6 Most Important Things in Business Today

General Motors Co. (NYSE: GM) will no longer report monthly car sales. According to Reuters:

General Motors Co said on Tuesday it will stop reporting monthly U.S. vehicle sales, saying the 30-day snapshot does not accurately reflect the market and will instead issue quarterly sales.

GM will also no longer report monthly sales in China, its largest market, and Brazil. GM will provide monthly data to the U.S. Federal Reserve, industry associations and government agencies across the globe but that data is not made public.

Vacancies at malls have surged. According to The Wall Street Journal:

Empty space in regional shopping malls reached a six-year high in the first quarter, adding further stress to regions being hit by a retail earthquake that is shaking up the job market across the U.S.

The vacancy rate in big U.S. malls increased to 8.4% in the first quarter of 2018, up from 8.3% in the fourth quarter and the highest since the fourth quarter of 2012, according to real-estate data firm Reis Inc., which studies 77 metropolitan areas. Meanwhile, neighborhood and community shopping centers in 41 of the 77 areas experienced an increase in vacancy during the 12 months ending on March 31.

Elon Musk’s joke about a Tesla Inc. (NASDAQ: TSLA) bankruptcy backfired. According to The Wall Street Journal:

Tesla Inc. shares sank more than 7% Monday, suggesting investors were in no laughing mood over Chief Executive Elon Musk’s bankruptcy jokes as the electric-vehicle maker grapples with the aftermath of a fatal crash and prepares this week to release production results.

The drop to $248 a share in early trading extended a selloff that has lopped off 36% from the stock since its peak in September.

Mr. Musk delivered his April Fools’ tweet (“Tesla Goes Bankrupt”), in which he joked Tesla failed to raise enough cash in a last-ditch Easter Egg sale, at a time when his company’s cash position is under real scrutiny. Last week, Moody’s Investors Service downgraded Tesla’s credit rating and cautioned about the company’s outlook, citing concerns about cash levels.

CBS Corp. (NYSE: CBS) may make a low-ball bid to buy Viacom Inc. (NASDAQ: VIAB). According to Bloomberg:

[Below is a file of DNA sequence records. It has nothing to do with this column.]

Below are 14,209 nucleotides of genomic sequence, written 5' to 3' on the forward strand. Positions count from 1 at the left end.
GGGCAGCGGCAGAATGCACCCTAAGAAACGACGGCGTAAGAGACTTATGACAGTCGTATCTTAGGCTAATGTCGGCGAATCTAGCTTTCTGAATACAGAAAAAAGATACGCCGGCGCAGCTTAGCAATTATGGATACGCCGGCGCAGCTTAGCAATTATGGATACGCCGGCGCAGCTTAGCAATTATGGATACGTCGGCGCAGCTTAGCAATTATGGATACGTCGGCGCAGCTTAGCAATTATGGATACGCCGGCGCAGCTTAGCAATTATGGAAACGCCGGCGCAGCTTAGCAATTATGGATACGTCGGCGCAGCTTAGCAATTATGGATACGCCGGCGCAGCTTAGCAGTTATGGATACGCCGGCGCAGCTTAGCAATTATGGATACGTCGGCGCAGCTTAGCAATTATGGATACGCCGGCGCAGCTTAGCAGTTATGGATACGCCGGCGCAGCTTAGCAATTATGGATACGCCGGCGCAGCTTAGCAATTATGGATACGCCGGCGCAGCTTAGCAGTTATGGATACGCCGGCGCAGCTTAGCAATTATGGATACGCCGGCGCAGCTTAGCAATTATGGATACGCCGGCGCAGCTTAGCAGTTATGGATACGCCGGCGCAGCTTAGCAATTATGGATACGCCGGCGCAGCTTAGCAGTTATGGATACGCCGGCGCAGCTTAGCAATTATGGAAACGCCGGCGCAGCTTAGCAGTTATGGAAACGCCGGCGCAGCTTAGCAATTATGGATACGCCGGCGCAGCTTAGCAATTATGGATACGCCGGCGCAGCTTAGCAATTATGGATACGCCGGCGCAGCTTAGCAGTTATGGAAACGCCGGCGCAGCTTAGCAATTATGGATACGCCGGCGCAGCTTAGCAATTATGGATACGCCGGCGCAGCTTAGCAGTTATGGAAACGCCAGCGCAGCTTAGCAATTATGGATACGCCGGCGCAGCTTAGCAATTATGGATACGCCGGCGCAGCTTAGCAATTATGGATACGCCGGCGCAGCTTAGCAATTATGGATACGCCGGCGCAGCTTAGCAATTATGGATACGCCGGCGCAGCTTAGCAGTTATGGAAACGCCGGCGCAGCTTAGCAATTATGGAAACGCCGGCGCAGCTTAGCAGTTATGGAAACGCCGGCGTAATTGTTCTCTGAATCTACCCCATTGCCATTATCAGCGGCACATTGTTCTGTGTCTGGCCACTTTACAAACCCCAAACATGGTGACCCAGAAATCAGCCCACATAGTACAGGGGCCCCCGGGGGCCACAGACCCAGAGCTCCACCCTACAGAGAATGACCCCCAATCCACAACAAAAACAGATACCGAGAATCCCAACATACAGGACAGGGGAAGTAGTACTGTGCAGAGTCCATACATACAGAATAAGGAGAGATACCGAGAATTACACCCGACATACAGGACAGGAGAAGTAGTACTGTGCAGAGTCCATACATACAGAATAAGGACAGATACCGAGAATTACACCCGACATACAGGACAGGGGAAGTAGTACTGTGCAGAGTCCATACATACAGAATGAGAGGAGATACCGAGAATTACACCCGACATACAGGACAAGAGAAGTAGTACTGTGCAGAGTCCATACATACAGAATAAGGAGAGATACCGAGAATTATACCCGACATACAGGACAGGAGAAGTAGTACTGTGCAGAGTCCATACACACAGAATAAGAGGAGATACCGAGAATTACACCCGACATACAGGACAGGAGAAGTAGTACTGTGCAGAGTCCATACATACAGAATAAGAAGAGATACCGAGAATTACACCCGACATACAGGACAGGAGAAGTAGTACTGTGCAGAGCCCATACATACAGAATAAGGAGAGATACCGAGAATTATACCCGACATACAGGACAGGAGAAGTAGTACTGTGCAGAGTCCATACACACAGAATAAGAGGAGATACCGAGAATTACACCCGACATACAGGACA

CBS Corp. will offer less than the current market value of Viacom Inc. in its opening bid for the owner of MTV and Nickelodeon, according to a person with knowledge of the matter, showing how far apart the companies are as they explore recombining.

CBS will propose that its chief executive officer, Leslie Moonves, run the merged company for at least two years, said the person, who asked not to be identified discussing private negotiations.

Twenty-First Century Fox Inc. (NYSE: FOXA) may sell Sky News to Walt Disney Co. (NYSE: DIS). According to Bloomberg:

21st Century Fox Inc. is offering to sell Sky News to Walt Disney Co. as it seeks to win over U.K. regulators reviewing its 11.7 billion-pound ($16.5 billion) bid for broadcaster Sky Plc.

Disney is interested in acquiring Sky News regardless of whether its larger $52.4 billion takeover of most of Fox goes through, a move that would guarantee the editorial independence of the operation, Fox said in a submission to the U.K.’s Competition and Markets Authority. Fox could also legally ringfence Sky News, it said.

Rupert Murdoch’s Fox is bolstering efforts to secure the Sky takeover after Comcast Corp. in February made a surprise competing offer for the pay-TV company. Acquiring the 61 percent of Sky that Fox doesn’t own is part of Murdoch’s broader plan to sell Fox’s media businesses to Disney but the European takeover has been held up by additional scrutiny, after allegations of harassment at Fox News in the U.S. and as a 2011 phone-hacking scandal at Murdoch’s newspapers continued to dog the billionaire media tycoon.

Walmart Inc. (NYSE: WMT) may buy an online pharmacy. According to CNBC:

Online pharmacy start-up PillPack is in talks to be acquired by Walmart for under $1 billion, according to two sources familiar with the matter.

PillPack’s focus on making it easier for customers to order and fulfill medications is an attractive proposition for Walmart and other e-commerce companies that are looking to enhance their health care offerings. The talks come amid reports of early acquisition talks between Walmart and health insurance giant Humana, which would be a much larger deal.

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